Prof. Tamanaha Delivers Wythe Lecture at William & Mary Law School
Brian Z. Tamanaha, the William Gardiner Hammond Professor of Law, recently delivered the 2014 George Wythe Lecture at the Marshall-Wythe School of Law at the College of William & Mary.
Titled “The Third Pillar of Jurisprudence: Social Legal Theory,” the lecture added to Tamanaha’s standing as a renowned jurisprudence scholar and author of eight books, including his groundbreaking Beyond the Formalist–Realist Divide: The Role of Politics in Judging (2010) and A General Jurisprudence of Law and Society (2001). Tamanaha has also published numerous articles on jurisprudence, legal realism, and the rule of law, among other topics.
In his speech, Tamanaha said that jurisprudence is generally thought to consist of two main rival branches—natural law and legal positivism—along with several miscellaneous modern schools, like legal realism, law and economics, critical theory, and legal pragmatism.
However, he argued that this view of theoretical approaches is misleading, because a third branch of jurisprudence has existed since the 18th century. First articulated by the French philosopher and early political scientist Montesquieu, this branch—which Tamanaha called “social legal theory”—has gone unrecognized because it has been known by various names over the years and the strains of thought that hold it together have not been well understood.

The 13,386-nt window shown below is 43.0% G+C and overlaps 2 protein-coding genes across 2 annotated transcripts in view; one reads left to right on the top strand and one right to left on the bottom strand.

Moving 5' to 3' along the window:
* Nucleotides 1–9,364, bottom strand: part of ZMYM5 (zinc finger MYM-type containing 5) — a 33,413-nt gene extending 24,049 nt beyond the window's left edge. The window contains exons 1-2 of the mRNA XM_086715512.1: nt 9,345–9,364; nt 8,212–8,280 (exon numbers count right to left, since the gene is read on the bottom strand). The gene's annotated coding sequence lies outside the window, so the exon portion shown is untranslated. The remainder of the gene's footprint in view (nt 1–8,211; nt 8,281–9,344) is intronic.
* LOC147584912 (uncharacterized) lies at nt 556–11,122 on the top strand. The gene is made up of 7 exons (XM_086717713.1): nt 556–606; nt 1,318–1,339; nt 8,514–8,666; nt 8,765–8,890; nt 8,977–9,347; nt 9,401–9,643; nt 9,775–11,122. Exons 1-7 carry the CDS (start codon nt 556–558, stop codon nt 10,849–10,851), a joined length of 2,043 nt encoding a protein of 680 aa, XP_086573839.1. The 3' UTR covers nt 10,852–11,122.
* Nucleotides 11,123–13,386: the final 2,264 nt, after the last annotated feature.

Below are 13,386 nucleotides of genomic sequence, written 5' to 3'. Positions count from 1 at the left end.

Tamanaha traced the core insights and focus of social legal theory from Montesquieu through various modern schools of thought about jurisprudence, redrawing the conventional jurisprudential narrative to expose previously unseen connections among theoretical schools. By doing so, he brought focus to critical issues about the nature of law that currently are marginalized by natural law and legal positivism.
Tamanaha’s speech was not the first time that he has been recognized for his work in jurisprudence. His book, A General Jurisprudence of Law and Society, received two awards, the Dennis Leslie Mahoney Prize in Legal Theory from the Julius Stone Institute in 2006, and the Herbert Jacob Book Prize from the Law and Society Association in 2002. Later this year, he will deliver the prestigious Kobe Lecture in Japan, which consists of a four-city tour of lectures at major Japanese universities. The first talk will be translated and published.
The George Wythe Lecture Series began at the Marshall-Wythe School of Law at the College of William & Mary in 1976. Wythe (1726-1806) was a distinguished lawyer, statesman, and judge, and mentor to Thomas Jefferson. In 1779, at Jefferson’s urging, he was appointed as William & Mary’s—and the nation’s—first professor of law.